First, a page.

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'I only wish I could put my arms around you and hug you': Sisters of the Holy Cross are grateful for missing colleague's return

Sister Suellen Tennyson left the New Orleans area 10-years ago to work in Burkina Faso in West Africa. In April she was abducted from her convent.

NEW ORLEANS — Marianite Sisters of the Holy Cross Ann Lacour and Renee Daigle say their prayers have been answered. 

Monday morning, they received a call from the FBI with an update on their missing colleague and friend Sister Suellen Tennyson

"Their first words were, we have good news, and my thought was the only good news we could possibly have is that you know where she is,” Sister Ann said.  

Not only did they know her whereabouts, the agents told them the 83-year-old nun from Kenner had been freed after spending nearly six months in captivity. 

“At the beginning of this whole thing, the word that stuck with me was surreal,” Sister Renee said. “It’s like I just can’t believe that this is happening. It’s almost that surreal again but in a different way.” 

Tennyson left the New Orleans area 10-years ago to work at a small church and medical clinic in Burkina Faso in West Africa.

She was taken from her convent there in the middle of the night without her glasses or medicine by at least 10 armed men. 

“We don’t know who it was that abducted her, but we know that there are various gangs throughout Mali and Burkina Faso trying to capture those that they feel like they can barter for in some fashion,” Sister Ann said. 

Sister Ann had a brief phone call with Tennyson on Tuesday. 

“She is very weak. She wants to be home. That’s what I can say at this point.”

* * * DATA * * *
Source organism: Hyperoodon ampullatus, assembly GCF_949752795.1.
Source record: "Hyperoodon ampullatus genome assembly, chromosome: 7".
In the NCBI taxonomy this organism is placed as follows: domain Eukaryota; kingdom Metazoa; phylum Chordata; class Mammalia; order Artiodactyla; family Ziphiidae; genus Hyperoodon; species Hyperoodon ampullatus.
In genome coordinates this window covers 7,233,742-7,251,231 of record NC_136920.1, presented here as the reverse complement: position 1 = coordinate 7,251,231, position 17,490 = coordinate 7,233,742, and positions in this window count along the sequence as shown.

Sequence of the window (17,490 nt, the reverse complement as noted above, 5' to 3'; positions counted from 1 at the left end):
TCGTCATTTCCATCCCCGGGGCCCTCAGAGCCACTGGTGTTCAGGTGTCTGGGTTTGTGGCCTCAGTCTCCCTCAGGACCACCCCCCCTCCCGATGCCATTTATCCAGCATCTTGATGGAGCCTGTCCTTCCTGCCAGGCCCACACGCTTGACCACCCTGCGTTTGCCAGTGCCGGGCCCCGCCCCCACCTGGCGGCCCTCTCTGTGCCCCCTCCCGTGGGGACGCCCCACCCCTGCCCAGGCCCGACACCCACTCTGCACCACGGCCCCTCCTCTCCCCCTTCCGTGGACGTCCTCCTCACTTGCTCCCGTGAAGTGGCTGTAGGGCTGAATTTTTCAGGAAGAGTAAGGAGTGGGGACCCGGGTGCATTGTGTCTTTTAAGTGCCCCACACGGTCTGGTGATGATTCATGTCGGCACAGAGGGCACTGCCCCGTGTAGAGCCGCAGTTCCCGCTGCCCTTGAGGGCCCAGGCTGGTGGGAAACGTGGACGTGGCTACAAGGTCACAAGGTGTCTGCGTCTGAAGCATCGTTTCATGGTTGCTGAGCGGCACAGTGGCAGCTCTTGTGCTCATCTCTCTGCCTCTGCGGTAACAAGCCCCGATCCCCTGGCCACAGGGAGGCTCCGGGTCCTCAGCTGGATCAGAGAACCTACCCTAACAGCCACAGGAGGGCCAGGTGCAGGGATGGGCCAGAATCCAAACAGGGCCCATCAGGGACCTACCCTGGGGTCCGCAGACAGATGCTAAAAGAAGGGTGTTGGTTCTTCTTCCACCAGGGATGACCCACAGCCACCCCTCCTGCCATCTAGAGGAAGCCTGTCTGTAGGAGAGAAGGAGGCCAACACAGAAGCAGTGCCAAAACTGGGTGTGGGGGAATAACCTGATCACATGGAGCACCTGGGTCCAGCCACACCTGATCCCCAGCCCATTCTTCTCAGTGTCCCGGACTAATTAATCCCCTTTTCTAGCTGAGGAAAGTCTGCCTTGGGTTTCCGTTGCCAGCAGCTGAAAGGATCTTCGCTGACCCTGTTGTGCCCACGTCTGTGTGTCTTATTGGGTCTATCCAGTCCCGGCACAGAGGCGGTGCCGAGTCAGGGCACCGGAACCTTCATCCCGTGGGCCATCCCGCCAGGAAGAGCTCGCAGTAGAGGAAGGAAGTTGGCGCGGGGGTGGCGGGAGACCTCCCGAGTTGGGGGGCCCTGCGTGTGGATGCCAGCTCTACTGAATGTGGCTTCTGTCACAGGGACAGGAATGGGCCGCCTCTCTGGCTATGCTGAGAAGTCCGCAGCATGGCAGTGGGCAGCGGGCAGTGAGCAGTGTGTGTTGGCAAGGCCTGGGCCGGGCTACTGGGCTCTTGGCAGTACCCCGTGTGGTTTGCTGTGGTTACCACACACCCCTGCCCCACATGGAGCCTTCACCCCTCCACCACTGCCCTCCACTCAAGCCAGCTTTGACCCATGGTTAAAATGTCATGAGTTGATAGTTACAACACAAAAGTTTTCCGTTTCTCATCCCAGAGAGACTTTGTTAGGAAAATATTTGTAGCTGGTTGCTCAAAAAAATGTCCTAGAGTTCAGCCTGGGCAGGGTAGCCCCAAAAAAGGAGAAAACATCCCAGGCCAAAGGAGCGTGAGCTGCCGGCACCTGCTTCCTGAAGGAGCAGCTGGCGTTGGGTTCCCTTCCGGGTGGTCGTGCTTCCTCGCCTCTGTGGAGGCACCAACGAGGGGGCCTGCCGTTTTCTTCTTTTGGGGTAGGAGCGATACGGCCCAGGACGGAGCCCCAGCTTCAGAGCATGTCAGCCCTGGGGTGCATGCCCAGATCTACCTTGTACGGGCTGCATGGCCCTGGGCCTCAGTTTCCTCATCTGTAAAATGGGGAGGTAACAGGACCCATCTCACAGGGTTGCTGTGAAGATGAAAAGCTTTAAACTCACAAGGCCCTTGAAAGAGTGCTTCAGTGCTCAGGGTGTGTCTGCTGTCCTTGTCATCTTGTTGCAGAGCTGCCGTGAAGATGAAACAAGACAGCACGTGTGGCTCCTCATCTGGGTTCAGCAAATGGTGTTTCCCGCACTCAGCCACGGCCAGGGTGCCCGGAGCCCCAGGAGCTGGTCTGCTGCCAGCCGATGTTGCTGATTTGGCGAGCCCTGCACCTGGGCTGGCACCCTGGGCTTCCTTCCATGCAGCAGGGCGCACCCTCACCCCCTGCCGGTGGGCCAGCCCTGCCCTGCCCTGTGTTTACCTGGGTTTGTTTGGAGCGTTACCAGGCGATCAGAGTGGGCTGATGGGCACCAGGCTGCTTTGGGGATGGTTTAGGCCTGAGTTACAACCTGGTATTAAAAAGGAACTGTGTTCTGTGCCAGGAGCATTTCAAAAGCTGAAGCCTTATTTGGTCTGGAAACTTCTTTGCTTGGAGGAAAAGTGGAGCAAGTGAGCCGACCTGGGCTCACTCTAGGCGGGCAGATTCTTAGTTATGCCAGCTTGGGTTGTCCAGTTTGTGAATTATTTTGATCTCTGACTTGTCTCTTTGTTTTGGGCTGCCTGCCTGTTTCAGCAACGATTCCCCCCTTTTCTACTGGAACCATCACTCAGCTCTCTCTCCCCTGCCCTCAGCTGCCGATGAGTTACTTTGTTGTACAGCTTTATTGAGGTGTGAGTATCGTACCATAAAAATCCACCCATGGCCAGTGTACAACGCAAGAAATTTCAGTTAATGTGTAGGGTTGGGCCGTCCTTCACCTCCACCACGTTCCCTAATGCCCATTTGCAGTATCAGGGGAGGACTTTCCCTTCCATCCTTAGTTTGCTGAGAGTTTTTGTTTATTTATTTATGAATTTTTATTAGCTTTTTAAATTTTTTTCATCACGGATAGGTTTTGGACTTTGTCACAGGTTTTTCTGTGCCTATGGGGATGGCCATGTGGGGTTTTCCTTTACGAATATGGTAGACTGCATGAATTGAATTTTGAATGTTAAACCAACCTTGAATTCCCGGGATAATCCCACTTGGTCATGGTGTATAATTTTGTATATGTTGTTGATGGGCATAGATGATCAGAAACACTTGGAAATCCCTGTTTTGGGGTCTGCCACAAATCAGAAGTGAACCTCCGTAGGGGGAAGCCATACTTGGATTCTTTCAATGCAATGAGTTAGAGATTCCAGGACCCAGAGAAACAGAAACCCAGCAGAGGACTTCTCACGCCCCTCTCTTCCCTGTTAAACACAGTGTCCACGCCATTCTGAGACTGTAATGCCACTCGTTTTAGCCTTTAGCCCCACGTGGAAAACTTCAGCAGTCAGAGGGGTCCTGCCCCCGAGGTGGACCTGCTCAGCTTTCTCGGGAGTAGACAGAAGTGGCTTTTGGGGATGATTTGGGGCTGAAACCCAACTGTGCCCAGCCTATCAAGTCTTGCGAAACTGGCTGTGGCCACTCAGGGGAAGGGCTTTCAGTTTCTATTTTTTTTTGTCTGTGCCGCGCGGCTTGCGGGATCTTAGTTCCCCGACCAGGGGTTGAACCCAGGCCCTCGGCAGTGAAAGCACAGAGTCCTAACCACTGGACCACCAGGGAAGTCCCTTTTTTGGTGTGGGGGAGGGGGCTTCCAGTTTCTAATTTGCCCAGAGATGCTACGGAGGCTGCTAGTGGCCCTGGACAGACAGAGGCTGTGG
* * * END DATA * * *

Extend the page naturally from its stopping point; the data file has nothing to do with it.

A defense official tells us Sister Tennyson was turned over by her captors to the U.S. Military in Niger on Aug. 29. The details on why she was released have not been made public.

“Everyone wants to know what happened,” Sister Renee said. “What did she go through? How is she now? How did she get rescued? We don’t have the answers to any of that.” 

What they do know is Sister Sue is alive, safe and back in U.S. hands. 

“My words to Suellen yesterday as we said goodbye was, I only wish I could put my arms around you and hug you,” Sister Ann said. “That day will come for each of us.” 

Tennyson is now asking for privacy and time to heal. 

A State Department spokesman released a statement that said in part, “The United States is pleased to confirm the release of a U.S. citizen in Niger (nee-ZHER) who had been held hostage in West Africa, and to share that this individual will soon be reunited with loved ones.” 

New Orleans Catholic Archbishop Gregory said in a statement, “We are deeply grateful to God, and to the women and men who made this possible. The safe return of Sister Suellen Tennyson, MSC is an answer to our most heartfelt prayers. We thank God that she is safe, and that she has been returned to the care of those that love her.” 

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